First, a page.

Cities at risk
The conversation was heavy on talk about government response in wake of a disaster, (specifically 9/11 and New Orleans/Katrina). The guests spoke about issues surrounding the roles of FEMA and the newly formed Homeland Security Department, including intelligence and funding for preparedness - which was appropriate given their expertise: Bob Kerrey, president of The New School, former senator (D-NE), and former 9/11 Commission member; Michael Brown, former director of the Federal Emergency Management Agency, James Lee Witt, former director of the Federal Emergency Management Agency, Clark Kent Ervin, former inspector general of the United States Department of Homeland Security, director of the Aspen Institute Homeland Security Initiative, and author of the forthcoming book Open Target; Martin O'Malley, Mayor of Baltimore (D).
One of the main problems it seemed was funding. How do you decide what kind of emergency preparedness to fund (and where) when potential terrorist attacks or natural disasters are simply impossible to predict? While hindsight can always point to clear indicators as to what should have been funded (as Kerrey pointed out with the memo disregarded by GW that explicitly stated there was a threat of attack on U.S. in 2001; and the cautions that the levees needed fixing in New Orleans), how do you prioritize the unknown?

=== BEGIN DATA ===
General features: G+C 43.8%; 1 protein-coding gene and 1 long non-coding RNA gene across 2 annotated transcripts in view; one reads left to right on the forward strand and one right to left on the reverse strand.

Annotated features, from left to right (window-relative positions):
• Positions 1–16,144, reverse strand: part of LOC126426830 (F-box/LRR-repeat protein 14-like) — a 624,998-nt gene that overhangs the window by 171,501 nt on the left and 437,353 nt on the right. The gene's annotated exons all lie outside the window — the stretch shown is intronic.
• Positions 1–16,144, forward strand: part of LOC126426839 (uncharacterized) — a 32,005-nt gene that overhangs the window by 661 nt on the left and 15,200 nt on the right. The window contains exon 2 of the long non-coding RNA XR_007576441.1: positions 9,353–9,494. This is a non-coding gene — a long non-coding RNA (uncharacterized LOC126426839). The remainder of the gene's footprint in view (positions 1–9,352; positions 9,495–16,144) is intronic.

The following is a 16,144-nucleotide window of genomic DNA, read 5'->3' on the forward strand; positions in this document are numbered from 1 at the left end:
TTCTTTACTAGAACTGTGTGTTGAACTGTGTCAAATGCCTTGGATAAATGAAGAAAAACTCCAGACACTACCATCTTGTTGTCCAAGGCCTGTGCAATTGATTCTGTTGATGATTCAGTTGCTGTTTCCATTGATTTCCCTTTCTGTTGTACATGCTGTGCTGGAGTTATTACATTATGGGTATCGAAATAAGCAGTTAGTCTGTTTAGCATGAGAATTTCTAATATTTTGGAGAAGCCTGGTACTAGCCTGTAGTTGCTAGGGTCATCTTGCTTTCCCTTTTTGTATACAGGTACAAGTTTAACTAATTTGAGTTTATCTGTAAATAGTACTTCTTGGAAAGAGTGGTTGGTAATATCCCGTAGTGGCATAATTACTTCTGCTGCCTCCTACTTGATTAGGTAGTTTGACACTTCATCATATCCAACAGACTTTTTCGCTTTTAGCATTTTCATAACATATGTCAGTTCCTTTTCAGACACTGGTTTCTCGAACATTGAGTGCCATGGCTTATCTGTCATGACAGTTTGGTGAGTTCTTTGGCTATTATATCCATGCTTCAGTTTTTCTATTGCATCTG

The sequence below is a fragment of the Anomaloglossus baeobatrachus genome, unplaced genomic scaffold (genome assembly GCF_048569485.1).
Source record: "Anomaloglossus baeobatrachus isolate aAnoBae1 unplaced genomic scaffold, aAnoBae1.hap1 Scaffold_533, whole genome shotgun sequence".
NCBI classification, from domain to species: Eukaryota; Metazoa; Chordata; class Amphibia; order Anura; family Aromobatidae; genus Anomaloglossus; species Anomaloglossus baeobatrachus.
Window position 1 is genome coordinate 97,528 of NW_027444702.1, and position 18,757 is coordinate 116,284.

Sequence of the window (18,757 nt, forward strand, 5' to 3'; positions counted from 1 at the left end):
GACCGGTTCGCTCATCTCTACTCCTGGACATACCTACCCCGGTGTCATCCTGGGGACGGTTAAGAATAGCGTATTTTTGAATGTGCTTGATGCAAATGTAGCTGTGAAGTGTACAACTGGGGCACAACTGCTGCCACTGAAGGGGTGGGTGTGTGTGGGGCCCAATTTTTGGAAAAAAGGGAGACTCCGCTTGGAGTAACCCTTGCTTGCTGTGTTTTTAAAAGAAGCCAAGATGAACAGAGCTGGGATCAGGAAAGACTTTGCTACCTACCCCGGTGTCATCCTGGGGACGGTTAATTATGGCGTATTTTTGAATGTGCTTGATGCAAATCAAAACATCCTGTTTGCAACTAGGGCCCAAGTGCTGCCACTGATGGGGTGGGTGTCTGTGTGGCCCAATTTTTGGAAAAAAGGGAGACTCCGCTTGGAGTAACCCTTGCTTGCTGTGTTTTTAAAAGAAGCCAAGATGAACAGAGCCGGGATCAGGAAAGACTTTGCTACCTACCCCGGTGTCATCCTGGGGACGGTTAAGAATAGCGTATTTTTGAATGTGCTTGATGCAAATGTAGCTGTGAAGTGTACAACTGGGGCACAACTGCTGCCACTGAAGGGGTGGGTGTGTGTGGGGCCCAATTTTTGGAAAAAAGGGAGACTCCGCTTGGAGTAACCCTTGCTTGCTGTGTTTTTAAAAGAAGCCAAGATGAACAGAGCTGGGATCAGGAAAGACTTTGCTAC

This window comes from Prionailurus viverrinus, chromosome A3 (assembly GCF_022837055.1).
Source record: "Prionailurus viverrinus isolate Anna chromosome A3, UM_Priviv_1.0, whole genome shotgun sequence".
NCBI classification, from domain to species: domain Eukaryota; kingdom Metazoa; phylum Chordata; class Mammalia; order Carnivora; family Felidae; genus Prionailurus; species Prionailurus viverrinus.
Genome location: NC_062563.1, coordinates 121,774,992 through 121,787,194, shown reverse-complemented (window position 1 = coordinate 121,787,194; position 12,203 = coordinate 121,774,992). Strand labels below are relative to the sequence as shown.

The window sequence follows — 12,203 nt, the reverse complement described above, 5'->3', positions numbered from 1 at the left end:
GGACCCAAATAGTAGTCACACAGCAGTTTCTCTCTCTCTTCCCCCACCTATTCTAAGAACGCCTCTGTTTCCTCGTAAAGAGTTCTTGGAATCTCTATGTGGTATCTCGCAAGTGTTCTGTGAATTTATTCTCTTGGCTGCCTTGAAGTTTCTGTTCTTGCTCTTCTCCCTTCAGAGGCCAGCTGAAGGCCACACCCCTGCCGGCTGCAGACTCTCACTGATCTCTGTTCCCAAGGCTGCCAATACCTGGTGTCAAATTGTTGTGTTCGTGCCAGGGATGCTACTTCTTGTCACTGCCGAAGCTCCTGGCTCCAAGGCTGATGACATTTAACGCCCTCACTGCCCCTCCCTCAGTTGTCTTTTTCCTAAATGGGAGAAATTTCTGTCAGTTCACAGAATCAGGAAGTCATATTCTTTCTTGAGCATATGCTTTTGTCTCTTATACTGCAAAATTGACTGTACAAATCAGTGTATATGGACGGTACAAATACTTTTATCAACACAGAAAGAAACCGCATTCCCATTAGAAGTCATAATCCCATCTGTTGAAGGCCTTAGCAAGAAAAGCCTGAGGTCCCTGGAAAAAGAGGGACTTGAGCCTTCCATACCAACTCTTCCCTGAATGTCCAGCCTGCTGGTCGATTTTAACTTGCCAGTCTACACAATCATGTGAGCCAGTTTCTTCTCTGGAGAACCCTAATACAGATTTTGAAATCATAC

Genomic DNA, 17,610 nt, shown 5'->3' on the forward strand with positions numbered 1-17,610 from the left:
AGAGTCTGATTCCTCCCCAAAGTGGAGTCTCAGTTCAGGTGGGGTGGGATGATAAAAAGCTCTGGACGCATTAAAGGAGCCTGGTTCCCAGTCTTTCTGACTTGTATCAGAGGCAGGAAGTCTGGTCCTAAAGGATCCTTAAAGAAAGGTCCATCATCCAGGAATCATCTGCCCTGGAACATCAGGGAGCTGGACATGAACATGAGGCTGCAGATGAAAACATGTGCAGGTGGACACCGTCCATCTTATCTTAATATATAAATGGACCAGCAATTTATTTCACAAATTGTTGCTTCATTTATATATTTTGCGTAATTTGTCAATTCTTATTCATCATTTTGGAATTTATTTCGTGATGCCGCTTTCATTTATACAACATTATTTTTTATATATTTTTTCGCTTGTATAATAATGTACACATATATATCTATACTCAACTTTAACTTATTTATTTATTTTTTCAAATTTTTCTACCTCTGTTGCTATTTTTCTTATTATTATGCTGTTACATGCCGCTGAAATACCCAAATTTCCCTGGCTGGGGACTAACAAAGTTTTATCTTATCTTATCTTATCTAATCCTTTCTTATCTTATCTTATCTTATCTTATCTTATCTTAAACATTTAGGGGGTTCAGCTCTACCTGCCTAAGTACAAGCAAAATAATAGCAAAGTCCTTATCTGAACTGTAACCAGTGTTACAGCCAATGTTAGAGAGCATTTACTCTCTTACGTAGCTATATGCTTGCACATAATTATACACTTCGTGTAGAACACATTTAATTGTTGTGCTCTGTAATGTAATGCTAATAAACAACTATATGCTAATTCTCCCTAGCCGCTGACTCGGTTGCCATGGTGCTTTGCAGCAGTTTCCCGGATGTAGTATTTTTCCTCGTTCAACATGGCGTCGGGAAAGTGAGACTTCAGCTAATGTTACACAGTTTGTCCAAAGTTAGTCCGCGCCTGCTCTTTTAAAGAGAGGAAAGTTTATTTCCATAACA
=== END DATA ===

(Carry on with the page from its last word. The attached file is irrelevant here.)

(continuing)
O'Malley's response to prioritizing was that while we cannot protect every square inch of the United States, we can start with the economic and financial hubs of New York, Washington, Chicago and L.A. He also followed that up by stressing the importance of public safety in all communities - because if a major city is devastated, nearby communities are likely to come to the rescue. But even after the priorities are set (if they can be agreed upon) there remains another funding question: what is the money specificially going toward? Brown's critique is that there is no clear national plan in this respect.
But funding issues aside there seemed to me a larger problem. While both natural disaster response and terrorist threats seemed to be within the realm of FEMA and the Homeland Security Dept., there is little talk of the connection between natural disaster and security threat.
Natural disasters have in the past, and will in the future weaken infrastrucutres, especially in cities. Weak infrastructures are extremely vulnerable points that lend themselves to failure if not adequately maintained, and can be heightened security risks in this sense.
If the current U.S. administration wants to keep playing the fear card to their advantage, they really should position climate change as a homeland security risk. Positioned as such, natural disaster preparedness and prevention would get just as much play as the 'war on terror'. With a 'war on climate change' it would be in the public's top of mind and at the head of every newscast. Would this make us safer? Maybe not, but it might reduce the costs and increase effectiveness of response the next time around.